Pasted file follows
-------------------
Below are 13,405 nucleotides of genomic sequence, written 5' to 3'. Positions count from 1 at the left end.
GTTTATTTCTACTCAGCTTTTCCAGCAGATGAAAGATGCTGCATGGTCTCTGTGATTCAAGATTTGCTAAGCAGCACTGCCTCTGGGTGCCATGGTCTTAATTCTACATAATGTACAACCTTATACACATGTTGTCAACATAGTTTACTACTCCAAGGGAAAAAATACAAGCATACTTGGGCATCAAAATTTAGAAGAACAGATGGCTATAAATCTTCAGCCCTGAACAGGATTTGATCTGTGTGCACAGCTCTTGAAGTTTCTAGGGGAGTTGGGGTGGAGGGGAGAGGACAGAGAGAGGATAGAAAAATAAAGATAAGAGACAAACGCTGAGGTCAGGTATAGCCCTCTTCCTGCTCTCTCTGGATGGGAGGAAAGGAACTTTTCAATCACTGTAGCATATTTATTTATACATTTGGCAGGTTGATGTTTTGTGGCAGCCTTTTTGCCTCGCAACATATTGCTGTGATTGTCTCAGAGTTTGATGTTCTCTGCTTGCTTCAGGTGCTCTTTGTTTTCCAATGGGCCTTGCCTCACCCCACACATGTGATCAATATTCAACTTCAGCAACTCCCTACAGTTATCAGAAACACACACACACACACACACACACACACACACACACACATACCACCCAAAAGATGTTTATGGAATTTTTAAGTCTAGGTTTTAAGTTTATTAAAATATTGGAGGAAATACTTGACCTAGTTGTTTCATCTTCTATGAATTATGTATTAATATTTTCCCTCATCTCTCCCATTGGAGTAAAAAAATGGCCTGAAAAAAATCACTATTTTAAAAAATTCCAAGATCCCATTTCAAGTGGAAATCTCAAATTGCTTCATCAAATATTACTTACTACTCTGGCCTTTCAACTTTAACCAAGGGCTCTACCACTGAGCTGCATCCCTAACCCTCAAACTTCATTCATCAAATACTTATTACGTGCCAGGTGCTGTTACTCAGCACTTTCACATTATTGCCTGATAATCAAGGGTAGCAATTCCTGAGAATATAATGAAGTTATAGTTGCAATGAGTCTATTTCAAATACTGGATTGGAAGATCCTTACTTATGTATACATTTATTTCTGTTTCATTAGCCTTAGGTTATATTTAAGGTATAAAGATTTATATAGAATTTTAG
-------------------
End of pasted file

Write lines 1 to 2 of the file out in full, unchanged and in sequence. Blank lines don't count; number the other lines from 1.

Below are 13,405 nucleotides of genomic sequence, written 5' to 3'. Positions count from 1 at the left end.
GTTTATTTCTACTCAGCTTTTCCAGCAGATGAAAGATGCTGCATGGTCTCTGTGATTCAAGATTTGCTAAGCAGCACTGCCTCTGGGTGCCATGGTCTTAATTCTACATAATGTACAACCTTATACACATGTTGTCAACATAGTTTACTACTCCAAGGGAAAAAATACAAGCATACTTGGGCATCAAAATTTAGAAGAACAGATGGCTATAAATCTTCAGCCCTGAACAGGATTTGATCTGTGTGCACAGCTCTTGAAGTTTCTAGGGGAGTTGGGGTGGAGGGGAGAGGACAGAGAGAGGATAGAAAAATAAAGATAAGAGACAAACGCTGAGGTCAGGTATAGCCCTCTTCCTGCTCTCTCTGGATGGGAGGAAAGGAACTTTTCAATCACTGTAGCATATTTATTTATACATTTGGCAGGTTGATGTTTTGTGGCAGCCTTTTTGCCTCGCAACATATTGCTGTGATTGTCTCAGAGTTTGATGTTCTCTGCTTGCTTCAGGTGCTCTTTGTTTTCCAATGGGCCTTGCCTCACCCCACACATGTGATCAATATTCAACTTCAGCAACTCCCTACAGTTATCAGAAACACACACACACACACACACACACACACACACACACACATACCACCCAAAAGATGTTTATGGAATTTTTAAGTCTAGGTTTTAAGTTTATTAAAATATTGGAGGAAATACTTGACCTAGTTGTTTCATCTTCTATGAATTATGTATTAATATTTTCCCTCATCTCTCCCATTGGAGTAAAAAAATGGCCTGAAAAAAATCACTATTTTAAAAAATTCCAAGATCCCATTTCAAGTGGAAATCTCAAATTGCTTCATCAAATATTACTTACTACTCTGGCCTTTCAACTTTAACCAAGGGCTCTACCACTGAGCTGCATCCCTAACCCTCAAACTTCATTCATCAAATACTTATTACGTGCCAGGTGCTGTTACTCAGCACTTTCACATTATTGCCTGATAATCAAGGGTAGCAATTCCTGAGAATATAATGAAGTTATAGTTGCAATGAGTCTATTTCAAATACTGGATTGGAAGATCCTTACTTATGTATACATTTATTTCTGTTTCATTAGCCTTAGGTTATATTTAAGGTATAAAGATTTATATAGAATTTTAG